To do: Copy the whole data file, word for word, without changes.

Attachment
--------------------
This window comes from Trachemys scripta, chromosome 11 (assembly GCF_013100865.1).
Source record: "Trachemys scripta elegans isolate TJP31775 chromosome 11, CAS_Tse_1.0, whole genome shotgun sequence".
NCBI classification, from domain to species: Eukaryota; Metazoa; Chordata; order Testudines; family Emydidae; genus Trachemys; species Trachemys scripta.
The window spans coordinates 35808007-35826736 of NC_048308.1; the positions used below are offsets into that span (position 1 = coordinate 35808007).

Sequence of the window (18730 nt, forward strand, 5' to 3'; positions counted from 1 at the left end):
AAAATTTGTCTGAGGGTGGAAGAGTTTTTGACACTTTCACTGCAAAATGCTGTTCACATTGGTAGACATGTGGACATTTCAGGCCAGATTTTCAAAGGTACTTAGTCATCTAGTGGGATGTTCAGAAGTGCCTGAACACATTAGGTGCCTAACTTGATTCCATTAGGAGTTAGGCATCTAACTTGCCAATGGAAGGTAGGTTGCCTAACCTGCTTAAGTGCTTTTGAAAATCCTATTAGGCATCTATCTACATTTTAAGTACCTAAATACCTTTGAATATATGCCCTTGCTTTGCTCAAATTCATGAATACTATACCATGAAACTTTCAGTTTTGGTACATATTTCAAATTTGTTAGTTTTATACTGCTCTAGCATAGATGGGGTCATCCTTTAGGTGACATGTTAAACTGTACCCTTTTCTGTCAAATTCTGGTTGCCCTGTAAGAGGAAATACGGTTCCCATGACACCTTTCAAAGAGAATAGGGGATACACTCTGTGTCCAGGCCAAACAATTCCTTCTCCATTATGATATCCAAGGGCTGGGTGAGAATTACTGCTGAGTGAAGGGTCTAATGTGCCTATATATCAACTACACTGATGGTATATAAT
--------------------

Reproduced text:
This window comes from Trachemys scripta, chromosome 11 (assembly GCF_013100865.1).
Source record: "Trachemys scripta elegans isolate TJP31775 chromosome 11, CAS_Tse_1.0, whole genome shotgun sequence".
NCBI classification, from domain to species: Eukaryota; Metazoa; Chordata; order Testudines; family Emydidae; genus Trachemys; species Trachemys scripta.
The window spans coordinates 35808007-35826736 of NC_048308.1; the positions used below are offsets into that span (position 1 = coordinate 35808007).

Sequence of the window (18730 nt, forward strand, 5' to 3'; positions counted from 1 at the left end):
AAAATTTGTCTGAGGGTGGAAGAGTTTTTGACACTTTCACTGCAAAATGCTGTTCACATTGGTAGACATGTGGACATTTCAGGCCAGATTTTCAAAGGTACTTAGTCATCTAGTGGGATGTTCAGAAGTGCCTGAACACATTAGGTGCCTAACTTGATTCCATTAGGAGTTAGGCATCTAACTTGCCAATGGAAGGTAGGTTGCCTAACCTGCTTAAGTGCTTTTGAAAATCCTATTAGGCATCTATCTACATTTTAAGTACCTAAATACCTTTGAATATATGCCCTTGCTTTGCTCAAATTCATGAATACTATACCATGAAACTTTCAGTTTTGGTACATATTTCAAATTTGTTAGTTTTATACTGCTCTAGCATAGATGGGGTCATCCTTTAGGTGACATGTTAAACTGTACCCTTTTCTGTCAAATTCTGGTTGCCCTGTAAGAGGAAATACGGTTCCCATGACACCTTTCAAAGAGAATAGGGGATACACTCTGTGTCCAGGCCAAACAATTCCTTCTCCATTATGATATCCAAGGGCTGGGTGAGAATTACTGCTGAGTGAAGGGTCTAATGTGCCTATATATCAACTACACTGATGGTATATAAT